The displaced professional has become the new Everyman and Everywoman.
The factors range from technological change to simple aging. Regarding the latter, over-40 can be the kiss of death in glam fields. And over-50 is in even the exit ramp for in-the-background jobs.
After all, the Georgetown University Center on Education & the Workforce projects 5.6 million more jobs in the field by 2020. Here are the details.
However, the frontlines demand certain personality traits.
At the top of the list is the ability to always-be-on with the public. That requirement mirrors what makes for success in retail and the restaurant industry.
Think about it: Some salespersons and some waiters make a lot of money through commission and tips. Some don't. The latter usually can't maintain an intense ethos of smiling service. They're not cut out for it. Usually they get it and move onto another career track.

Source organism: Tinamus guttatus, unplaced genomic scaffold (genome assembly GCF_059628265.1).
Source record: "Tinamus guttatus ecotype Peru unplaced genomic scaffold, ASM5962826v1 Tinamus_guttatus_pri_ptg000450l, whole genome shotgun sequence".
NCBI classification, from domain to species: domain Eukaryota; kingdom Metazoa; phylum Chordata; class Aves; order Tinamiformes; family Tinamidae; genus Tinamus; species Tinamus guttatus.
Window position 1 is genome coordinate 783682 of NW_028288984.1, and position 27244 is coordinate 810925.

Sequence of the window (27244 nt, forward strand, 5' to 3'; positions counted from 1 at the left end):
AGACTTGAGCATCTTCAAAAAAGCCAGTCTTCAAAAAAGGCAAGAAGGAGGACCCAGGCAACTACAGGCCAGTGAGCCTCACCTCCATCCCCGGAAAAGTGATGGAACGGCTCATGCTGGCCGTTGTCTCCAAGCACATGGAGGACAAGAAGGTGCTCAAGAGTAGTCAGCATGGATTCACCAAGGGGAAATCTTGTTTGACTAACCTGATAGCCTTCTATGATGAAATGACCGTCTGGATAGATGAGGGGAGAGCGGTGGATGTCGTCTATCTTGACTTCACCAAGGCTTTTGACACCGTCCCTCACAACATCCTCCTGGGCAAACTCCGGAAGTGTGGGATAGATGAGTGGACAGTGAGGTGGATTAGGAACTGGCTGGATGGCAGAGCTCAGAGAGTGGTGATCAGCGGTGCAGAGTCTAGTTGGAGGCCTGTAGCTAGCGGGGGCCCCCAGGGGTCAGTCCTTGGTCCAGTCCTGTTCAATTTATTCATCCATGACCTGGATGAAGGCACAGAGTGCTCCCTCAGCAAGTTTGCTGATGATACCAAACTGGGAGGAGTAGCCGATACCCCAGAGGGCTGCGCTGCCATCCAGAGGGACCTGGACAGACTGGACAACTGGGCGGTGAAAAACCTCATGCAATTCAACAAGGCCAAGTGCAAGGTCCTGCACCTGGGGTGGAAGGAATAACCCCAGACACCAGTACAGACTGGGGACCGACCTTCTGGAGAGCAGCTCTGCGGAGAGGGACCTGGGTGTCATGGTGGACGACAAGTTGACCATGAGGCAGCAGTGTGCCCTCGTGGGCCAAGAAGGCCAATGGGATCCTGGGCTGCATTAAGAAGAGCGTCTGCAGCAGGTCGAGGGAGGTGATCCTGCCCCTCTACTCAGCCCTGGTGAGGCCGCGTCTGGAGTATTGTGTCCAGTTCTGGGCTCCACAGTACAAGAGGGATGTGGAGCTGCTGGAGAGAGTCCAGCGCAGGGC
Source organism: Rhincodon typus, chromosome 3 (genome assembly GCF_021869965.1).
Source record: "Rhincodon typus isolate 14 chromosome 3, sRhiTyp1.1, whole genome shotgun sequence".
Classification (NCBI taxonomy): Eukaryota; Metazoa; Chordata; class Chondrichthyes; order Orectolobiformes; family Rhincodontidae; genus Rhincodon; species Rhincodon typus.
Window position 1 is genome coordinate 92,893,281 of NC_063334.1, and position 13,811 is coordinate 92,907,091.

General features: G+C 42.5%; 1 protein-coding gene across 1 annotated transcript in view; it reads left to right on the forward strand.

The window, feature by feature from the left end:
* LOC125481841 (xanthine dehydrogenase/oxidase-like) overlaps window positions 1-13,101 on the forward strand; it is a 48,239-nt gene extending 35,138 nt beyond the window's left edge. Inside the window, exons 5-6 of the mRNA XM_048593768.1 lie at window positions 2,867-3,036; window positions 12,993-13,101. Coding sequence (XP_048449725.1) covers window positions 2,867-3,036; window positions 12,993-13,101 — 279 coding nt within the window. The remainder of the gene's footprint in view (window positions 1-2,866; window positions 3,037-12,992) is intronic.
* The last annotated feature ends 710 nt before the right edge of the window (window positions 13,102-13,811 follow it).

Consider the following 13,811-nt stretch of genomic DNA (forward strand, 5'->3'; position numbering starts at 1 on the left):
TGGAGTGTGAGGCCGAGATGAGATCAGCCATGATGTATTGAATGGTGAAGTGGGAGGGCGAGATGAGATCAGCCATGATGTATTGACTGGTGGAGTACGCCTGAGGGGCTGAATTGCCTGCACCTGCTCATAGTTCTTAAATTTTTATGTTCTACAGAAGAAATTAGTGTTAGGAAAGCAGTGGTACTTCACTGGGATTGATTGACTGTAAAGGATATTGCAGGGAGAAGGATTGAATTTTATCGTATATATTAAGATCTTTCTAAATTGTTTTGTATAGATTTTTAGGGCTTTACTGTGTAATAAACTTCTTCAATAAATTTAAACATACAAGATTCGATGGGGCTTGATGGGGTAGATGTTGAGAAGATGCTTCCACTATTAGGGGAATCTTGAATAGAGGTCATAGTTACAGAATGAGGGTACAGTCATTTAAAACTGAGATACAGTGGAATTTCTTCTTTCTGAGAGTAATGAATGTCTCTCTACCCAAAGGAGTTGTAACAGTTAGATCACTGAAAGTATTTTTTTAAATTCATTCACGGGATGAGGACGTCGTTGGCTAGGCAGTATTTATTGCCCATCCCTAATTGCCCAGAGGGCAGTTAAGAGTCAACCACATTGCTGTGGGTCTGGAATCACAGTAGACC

Years ago, my sisters who were nurses, used to discuss that code of being there for the patients. Recently, when I had eye surgery, I experienced it directly. Of course, I was scared. That angst was lowered by the attentive frontlines, including the surgeon.
Healthcare, though, is a big sprawling line of work. Non-frontline jobs are also plentiful. Consider processing insurance claims, medical devices, research and development of medications, copywriting and policy planning.
Before investing funds for training and hope for the future in what seems like a promising career path, talk to those already doing that kind of work. Ask for candid input. And, yes, ask if they size you up as having the social intelligence for the frontlines.
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